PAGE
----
icon bookmark-bicon bookmarkicon cameraicon checkicon chevron downicon chevron lefticon chevron righticon chevron upicon closeicon v-compressicon downloadicon editicon v-expandicon fbicon fileicon filtericon flag ruicon full chevron downicon full chevron lefticon full chevron righticon full chevron upicon gpicon insicon mailicon moveicon-musicicon mutedicon nomutedicon okicon v-pauseicon v-playicon searchicon shareicon sign inicon sign upicon stepbackicon stepforicon swipe downicon tagicon tagsicon tgicon trashicon twicon vkicon yticon wticon fm
10 Mar, 2017 20:54

Suspected drug dealers should repay profits in bitcoins – Norwegian prosecutors

Suspected drug dealers should repay profits in bitcoins – Norwegian prosecutors

Prosecutors are demanding that three men charged with selling drugs online in Norway repay their profits in 120 bitcoins (US$144,300) and millions of Norwegian kroner. It marks the first time the country has asked for payment in the electronic currency.

Richard Beck Pederson, a prosecutor in the case, told AP that the men allegedly used underground websites including Silk Road to sell drugs, and that most of the payments were done with bitcoins, since the currency has a high degree of anonymity.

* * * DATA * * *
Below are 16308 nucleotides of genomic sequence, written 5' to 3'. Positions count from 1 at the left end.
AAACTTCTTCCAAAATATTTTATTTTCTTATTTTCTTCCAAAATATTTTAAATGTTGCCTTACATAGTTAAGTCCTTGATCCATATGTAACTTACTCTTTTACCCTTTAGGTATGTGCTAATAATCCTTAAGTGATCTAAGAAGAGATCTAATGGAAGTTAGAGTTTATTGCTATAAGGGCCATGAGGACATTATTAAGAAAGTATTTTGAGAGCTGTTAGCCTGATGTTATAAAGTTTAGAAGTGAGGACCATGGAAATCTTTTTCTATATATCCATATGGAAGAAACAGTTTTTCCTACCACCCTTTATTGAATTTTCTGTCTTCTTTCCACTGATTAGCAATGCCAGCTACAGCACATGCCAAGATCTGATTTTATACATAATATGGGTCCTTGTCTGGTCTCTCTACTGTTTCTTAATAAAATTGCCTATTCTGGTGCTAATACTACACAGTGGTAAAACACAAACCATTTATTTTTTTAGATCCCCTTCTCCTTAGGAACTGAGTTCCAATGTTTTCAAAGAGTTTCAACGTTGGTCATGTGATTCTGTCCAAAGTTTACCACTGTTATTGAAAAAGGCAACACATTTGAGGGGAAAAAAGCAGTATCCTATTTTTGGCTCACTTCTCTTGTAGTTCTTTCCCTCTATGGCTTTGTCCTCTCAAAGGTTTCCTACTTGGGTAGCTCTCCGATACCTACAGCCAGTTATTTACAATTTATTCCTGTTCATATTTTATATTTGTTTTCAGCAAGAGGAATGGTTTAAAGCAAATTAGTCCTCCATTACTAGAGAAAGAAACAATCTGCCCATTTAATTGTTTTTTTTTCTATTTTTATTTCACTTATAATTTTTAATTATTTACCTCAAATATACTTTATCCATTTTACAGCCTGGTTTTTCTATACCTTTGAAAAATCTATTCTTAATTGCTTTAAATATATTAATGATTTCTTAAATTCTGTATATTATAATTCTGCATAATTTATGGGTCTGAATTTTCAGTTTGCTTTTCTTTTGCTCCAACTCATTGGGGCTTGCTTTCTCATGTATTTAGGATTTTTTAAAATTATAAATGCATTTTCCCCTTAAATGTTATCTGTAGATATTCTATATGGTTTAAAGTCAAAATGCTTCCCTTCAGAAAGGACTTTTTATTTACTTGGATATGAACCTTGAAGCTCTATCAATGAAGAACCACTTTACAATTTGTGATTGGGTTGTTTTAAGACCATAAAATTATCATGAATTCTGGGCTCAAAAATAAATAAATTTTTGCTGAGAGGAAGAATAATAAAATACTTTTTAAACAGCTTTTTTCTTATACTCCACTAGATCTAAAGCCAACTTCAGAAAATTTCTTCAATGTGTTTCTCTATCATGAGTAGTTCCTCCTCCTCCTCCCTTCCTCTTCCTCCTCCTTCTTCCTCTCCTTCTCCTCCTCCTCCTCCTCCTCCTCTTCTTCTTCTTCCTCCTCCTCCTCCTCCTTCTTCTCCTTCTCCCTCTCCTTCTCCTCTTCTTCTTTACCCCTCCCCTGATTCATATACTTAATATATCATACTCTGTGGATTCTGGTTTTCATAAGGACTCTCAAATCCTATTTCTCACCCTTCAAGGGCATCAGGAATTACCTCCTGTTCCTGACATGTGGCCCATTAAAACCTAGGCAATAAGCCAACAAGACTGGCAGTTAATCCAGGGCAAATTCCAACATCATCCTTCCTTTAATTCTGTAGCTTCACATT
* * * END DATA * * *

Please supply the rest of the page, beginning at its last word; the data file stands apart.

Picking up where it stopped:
The prosecutor said that investigators have “evidence for the sale in bitcoins,” adding that prosecutors are also demanding they pay 3.1 million Norwegian kroner ($360,000).

The men were formally charged with selling drugs earlier on Friday.

Beck Pederson said a “challenging” two-year probe previously took place into the drug sales, in which Norwegian police worked with investigators abroad. The case was found to be linked to the drug-selling Silk Road website, which was shut down in 2013 when its founder was arrested in the US.

According to the prosecutor, the trio had formed an organized drug-selling group, in which they sent narcotics by mail to their customers.

The men were arrested in June 2015 in the greater Oslo area. Investigators seized “considerable amounts of narcotics” at the time, along with several computers and an illegal indoor marijuana farm.

Although the case marks the first time the Norwegian government has demanded payment in bitcoins, Beck Pederson stressed that “this is in no way an official Norwegian recognition of the digital currency.”

A trial is expected to take place later this year.

Bitcoin is an electronic currency that allows people to buy goods and services and exchange money without involving banks, credit card companies, or other third parties. Its legal status varies widely from country to country, with some nations welcoming Bitcoin and others banning it. Critics say the currency has made it easier to conduct organized crime dealings.

Meanwhile, some experts say Bitcoin is becoming more valuable than gold, with the currency hitting all-time highs last week.